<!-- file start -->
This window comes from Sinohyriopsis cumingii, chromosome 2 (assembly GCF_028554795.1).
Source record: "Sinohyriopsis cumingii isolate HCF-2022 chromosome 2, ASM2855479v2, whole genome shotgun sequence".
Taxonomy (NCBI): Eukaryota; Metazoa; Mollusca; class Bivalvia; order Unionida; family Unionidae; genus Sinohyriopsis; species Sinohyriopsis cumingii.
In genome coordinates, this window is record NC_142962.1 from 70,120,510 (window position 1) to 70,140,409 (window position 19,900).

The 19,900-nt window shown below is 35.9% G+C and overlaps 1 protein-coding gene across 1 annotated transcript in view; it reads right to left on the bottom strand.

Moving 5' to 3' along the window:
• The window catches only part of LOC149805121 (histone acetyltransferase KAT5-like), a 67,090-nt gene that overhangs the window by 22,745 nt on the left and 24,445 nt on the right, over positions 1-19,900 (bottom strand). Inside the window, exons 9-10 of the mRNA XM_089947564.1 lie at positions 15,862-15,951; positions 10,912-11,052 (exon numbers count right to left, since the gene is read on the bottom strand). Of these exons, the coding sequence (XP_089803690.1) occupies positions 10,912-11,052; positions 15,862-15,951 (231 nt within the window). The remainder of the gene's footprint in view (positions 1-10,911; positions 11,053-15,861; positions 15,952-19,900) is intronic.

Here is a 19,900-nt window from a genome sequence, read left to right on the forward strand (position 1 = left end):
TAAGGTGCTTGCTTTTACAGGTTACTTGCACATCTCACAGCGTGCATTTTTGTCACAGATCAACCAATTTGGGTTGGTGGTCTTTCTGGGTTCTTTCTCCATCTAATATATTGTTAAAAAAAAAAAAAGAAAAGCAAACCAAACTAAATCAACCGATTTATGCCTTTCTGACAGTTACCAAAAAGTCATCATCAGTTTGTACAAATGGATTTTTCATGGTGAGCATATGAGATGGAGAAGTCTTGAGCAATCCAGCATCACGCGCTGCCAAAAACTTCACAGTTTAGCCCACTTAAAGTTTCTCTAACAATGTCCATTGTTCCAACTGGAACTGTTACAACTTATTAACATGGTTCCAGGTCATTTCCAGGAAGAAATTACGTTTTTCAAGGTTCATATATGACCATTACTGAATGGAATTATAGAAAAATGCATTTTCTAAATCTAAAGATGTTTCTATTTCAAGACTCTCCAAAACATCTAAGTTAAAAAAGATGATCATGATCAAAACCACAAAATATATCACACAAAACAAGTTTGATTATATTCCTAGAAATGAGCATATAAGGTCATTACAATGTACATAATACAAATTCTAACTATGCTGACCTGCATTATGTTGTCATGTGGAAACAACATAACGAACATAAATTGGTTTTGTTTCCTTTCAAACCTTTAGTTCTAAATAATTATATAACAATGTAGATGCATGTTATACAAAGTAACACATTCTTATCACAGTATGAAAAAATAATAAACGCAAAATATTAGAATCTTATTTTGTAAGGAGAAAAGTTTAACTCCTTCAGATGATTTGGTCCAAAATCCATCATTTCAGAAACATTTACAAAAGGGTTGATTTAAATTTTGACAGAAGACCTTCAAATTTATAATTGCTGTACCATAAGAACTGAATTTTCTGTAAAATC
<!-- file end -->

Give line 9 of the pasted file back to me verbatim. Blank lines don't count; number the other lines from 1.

TAAGGTGCTTGCTTTTACAGGTTACTTGCACATCTCACAGCGTGCATTTTTGTCACAGATCAACCAATTTGGGTTGGTGGTCTTTCTGGGTTCTTTCTCCATCTAATATATTGTTAAAAAAAAAAAAAGAAAAGCAAACCAAACTAAATCAACCGATTTATGCCTTTCTGACAGTTACCAAAAAGTCATCATCAGTTTGTACAAATGGATTTTTCATGGTGAGCATATGAGATGGAGAAGTCTTGAGCAATCCAGCATCACGCGCTGCCAAAAACTTCACAGTTTAGCCCACTTAAAGTTTCTCTAACAATGTCCATTGTTCCAACTGGAACTGTTACAACTTATTAACATGGTTCCAGGTCATTTCCAGGAAGAAATTACGTTTTTCAAGGTTCATATATGACCATTACTGAATGGAATTATAGAAAAATGCATTTTCTAAATCTAAAGATGTTTCTATTTCAAGACTCTCCAAAACATCTAAGTTAAAAAAGATGATCATGATCAAAACCACAAAATATATCACACAAAACAAGTTTGATTATATTCCTAGAAATGAGCATATAAGGTCATTACAATGTACATAATACAAATTCTAACTATGCTGACCTGCATTATGTTGTCATGTGGAAACAACATAACGAACATAAATTGGTTTTGTTTCCTTTCAAACCTTTAGTTCTAAATAATTATATAACAATGTAGATGCATGTTATACAAAGTAACACATTCTTATCACAGTATGAAAAAATAATAAACGCAAAATATTAGAATCTTATTTTGTAAGGAGAAAAGTTTAACTCCTTCAGATGATTTGGTCCAAAATCCATCATTTCAGAAACATTTACAAAAGGGTTGATTTAAATTTTGACAGAAGACCTTCAAATTTATAATTGCTGTACCATAAGAACTGAATTTTCTGTAAAATC